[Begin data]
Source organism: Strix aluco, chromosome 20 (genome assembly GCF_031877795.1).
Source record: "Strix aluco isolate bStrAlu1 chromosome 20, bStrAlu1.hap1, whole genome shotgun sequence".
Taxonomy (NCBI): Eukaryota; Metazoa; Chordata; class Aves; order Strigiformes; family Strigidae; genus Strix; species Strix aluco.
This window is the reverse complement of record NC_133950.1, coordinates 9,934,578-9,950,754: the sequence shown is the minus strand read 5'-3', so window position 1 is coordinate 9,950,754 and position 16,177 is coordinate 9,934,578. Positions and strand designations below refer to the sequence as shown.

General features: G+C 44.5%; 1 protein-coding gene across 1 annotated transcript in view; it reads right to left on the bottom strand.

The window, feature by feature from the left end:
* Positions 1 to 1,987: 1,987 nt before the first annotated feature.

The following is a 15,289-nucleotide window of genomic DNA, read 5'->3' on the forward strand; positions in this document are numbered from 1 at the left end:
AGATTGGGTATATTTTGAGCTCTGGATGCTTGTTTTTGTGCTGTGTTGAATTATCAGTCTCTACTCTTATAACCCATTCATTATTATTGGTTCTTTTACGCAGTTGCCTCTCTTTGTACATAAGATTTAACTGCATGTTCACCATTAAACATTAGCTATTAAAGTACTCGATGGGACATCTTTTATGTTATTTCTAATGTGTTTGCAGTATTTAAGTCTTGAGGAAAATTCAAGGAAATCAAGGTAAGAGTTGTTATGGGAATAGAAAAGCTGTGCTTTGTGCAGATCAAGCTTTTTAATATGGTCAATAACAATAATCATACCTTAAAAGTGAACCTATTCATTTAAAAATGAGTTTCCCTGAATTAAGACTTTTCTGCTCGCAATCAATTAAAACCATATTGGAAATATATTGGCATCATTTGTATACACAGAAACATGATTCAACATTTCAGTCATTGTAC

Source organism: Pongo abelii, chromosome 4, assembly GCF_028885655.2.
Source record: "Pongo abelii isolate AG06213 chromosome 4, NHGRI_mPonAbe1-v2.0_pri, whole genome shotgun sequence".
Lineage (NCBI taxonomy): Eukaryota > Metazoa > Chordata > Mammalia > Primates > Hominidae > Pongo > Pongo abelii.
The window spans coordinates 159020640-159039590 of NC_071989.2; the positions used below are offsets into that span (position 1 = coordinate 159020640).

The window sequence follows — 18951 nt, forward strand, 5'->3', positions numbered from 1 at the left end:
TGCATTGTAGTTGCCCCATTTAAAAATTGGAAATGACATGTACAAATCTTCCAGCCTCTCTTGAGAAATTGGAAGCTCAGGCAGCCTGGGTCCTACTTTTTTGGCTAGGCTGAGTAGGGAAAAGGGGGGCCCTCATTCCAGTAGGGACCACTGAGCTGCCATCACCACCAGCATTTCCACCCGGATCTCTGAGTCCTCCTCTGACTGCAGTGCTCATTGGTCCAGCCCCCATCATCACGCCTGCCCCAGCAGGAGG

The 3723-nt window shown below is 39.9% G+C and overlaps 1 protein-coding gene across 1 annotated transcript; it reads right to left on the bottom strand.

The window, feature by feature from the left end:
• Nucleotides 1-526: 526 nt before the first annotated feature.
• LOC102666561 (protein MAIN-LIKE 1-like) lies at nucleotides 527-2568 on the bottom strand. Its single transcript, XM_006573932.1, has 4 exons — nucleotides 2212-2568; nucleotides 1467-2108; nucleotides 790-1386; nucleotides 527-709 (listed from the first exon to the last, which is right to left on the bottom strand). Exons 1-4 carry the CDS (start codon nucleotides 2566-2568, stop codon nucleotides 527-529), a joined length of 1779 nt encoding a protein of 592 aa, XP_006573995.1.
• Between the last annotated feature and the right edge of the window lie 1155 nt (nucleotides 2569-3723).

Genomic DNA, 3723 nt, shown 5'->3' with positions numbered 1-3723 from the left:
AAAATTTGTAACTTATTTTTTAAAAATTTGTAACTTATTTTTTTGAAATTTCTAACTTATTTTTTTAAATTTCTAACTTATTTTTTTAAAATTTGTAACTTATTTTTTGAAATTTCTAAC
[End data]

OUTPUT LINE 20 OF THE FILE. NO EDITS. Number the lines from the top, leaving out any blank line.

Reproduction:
• Between the last annotated feature and the right edge of the window lie 1155 nt (nucleotides 2569-3723).